Marital Misconduct and Alimony in Pennsylvania?
Nov. 22, 2022
Marriages can end without fault. Agreeing to merely move forward in life is the best thing to do under the circumstances. However, a marriage may also end because one spouse or the other did something that significantly eroded the relationship to the point that it could not be repaired. Commonly, it is referred to as marital misconduct and this may alter the outcome of your divorce in Pennsylvania. More specifically, marital misconduct can be taken into account when a judge determines alimony.
Generally, marital misconduct is committed by one spouse and leads to an intolerable condition for the other. As a result, the eventual breakdown of the marriage cannot be fixed or repaired. You may first think of extramarital affairs. However, it may include other types of things that are not what one would think about at first glance. While relationships outside of the marriage are certainly a common type of marital misconduct, other things include; alcoholism, drug addiction, physical and emotional abuse, desertion, and bigamy are also examples of marital misconduct. Additionally, one individual being imprisoned for committing a crime may be considered misconduct, as well as extreme financial distress caused by an individual’s reckless spending or destruction of assets.
Marital Misconduct Affects Alimony
Under Pennsylvania Code Section 3701(b), a court can take the marital misconduct of your or your spouse into consideration when deciding if alimony is necessary, as well as making a further determination of the amount of alimony and how long is may last. If alimony is at issue, then a spouse’s misconduct, may be considered by the court which means it may consider an affair, addiction, or abuse when granting financial support. If you seek alimony and committed the misconduct, your actions may reinforce a denial.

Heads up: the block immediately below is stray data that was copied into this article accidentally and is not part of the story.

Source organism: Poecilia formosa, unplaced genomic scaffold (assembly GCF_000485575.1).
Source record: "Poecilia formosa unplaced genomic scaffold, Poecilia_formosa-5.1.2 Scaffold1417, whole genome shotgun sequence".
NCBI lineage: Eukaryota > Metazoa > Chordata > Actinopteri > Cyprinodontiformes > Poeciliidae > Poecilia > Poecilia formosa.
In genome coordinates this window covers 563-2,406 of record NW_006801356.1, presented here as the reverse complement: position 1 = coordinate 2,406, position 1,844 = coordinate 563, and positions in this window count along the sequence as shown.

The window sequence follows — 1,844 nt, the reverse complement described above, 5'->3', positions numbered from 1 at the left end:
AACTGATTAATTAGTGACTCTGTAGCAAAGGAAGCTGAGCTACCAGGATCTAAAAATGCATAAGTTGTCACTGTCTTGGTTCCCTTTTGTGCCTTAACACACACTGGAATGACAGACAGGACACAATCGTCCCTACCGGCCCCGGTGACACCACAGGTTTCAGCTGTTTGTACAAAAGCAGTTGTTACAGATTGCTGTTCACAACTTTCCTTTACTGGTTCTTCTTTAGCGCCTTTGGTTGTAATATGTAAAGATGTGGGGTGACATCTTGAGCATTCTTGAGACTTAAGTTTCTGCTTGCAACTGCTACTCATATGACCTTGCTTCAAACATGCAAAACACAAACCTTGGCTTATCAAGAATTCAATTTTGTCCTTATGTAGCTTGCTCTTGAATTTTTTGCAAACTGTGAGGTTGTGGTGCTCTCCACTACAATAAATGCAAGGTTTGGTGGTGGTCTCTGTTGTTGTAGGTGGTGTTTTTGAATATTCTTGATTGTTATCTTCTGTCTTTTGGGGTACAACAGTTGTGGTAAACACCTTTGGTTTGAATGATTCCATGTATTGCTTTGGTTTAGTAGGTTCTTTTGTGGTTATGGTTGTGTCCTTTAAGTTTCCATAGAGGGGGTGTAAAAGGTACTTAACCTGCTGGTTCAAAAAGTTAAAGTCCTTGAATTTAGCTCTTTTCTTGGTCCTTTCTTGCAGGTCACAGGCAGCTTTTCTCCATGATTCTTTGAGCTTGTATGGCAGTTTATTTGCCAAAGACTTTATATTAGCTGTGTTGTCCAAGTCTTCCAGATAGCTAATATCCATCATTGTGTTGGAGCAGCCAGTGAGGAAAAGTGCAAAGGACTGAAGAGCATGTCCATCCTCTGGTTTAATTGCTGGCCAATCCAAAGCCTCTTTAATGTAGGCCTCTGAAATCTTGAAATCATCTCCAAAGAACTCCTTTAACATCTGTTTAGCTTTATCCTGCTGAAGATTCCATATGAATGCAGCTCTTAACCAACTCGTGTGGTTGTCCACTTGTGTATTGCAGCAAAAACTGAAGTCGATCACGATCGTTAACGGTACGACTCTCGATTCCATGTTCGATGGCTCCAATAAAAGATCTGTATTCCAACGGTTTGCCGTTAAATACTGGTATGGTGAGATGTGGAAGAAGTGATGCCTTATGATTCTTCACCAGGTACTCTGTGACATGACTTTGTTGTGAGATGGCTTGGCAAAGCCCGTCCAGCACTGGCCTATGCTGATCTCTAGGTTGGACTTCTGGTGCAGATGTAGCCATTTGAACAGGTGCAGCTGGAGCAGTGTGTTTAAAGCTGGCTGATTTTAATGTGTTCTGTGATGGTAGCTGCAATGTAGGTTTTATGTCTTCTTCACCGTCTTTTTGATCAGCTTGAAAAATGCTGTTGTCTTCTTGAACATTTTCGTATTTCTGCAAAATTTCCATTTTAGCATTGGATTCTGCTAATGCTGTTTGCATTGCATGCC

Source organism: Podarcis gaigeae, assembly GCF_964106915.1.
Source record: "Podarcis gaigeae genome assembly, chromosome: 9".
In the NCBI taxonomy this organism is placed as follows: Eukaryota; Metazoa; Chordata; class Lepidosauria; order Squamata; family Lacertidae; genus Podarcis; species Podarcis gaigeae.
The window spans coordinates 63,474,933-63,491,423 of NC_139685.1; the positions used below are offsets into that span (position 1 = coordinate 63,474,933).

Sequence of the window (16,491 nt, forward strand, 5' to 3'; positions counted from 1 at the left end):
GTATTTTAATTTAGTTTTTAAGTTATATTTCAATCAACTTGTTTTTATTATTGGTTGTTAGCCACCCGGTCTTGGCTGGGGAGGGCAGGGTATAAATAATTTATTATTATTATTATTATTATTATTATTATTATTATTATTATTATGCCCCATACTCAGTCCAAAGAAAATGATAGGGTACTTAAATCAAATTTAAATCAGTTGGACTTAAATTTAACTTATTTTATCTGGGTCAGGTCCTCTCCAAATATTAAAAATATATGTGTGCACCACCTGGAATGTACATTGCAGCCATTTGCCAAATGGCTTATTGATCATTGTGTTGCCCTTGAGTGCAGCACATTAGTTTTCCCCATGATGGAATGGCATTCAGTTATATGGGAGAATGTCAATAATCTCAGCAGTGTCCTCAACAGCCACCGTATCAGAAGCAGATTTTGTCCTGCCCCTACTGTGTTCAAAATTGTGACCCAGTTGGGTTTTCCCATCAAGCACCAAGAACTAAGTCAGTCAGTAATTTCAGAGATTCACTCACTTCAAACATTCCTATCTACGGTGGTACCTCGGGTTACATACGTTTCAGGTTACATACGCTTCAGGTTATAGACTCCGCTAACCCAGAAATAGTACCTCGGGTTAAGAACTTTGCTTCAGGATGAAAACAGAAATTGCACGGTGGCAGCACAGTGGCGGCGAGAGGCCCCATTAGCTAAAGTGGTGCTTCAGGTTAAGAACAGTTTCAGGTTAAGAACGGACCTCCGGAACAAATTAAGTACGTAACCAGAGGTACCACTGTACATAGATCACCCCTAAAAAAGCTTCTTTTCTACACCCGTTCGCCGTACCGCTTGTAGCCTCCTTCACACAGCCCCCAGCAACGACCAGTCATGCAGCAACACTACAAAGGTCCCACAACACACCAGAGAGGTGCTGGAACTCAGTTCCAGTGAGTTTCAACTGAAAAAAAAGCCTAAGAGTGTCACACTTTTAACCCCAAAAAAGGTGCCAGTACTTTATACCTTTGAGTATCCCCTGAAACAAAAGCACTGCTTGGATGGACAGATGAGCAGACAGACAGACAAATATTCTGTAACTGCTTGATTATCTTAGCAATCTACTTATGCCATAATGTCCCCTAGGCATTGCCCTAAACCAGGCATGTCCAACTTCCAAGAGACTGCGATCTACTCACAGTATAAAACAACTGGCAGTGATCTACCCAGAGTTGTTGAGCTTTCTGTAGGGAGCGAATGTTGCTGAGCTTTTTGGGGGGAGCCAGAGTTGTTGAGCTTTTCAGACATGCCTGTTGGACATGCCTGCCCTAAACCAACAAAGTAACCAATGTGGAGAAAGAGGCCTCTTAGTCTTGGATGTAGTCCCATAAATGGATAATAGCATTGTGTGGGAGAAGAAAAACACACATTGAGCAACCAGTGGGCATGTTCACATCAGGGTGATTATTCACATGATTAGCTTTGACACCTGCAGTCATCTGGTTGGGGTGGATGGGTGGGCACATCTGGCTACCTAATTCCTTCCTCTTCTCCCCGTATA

In Pennsylvania, the statute lays out 16 other factors that are relevant when deciding to grant alimony, the amount, and duration, including:
Each person’s earnings and earning capacity
Each person’s age and physical, mental, and emotional health
Each person’s sources of income, including insurance, retirement, and other benefits
Any expected inheritances
The length of the marriage
The contribution of each person to the other’s education, training, or greater earning capacity
Whether and how much a person’s financial obligations and earning capacity will be affected by serving as primary custodian of a child
The standard of living during the marriage
The education of each party and the time the party seeking alimony would need to acquire necessary education or training to gain employment
The assets and liabilities of each person
The property each person brought into the marriage
The contribution of a spouse as a homemaker
The needs of each person
The tax consequences of alimony on each person
Whether the person asking for alimony lacks property to provide for his or her needs
Whether the person asking for alimony is capable of supporting his or herself through appropriate employment
Marital Misconduct and Property Division
According to Pennsylvania Code Section 3502(a), the court will equitably divide the marital estate without regard to marital misconduct. Under the law, the court will not award you more of the marital estate if you were negatively affected by marital misconduct. However, there is a rare exception, in which the court considers infidelity if it negatively impacted your marital finances. For example, if in an affair considerable amounts of marital funds were used in order to support the third party or purchase the third-party lavish gifts or vacations, then the court may reduce or otherwise adjust that infidelity of that spouse’s portion of the marital estate by that amount.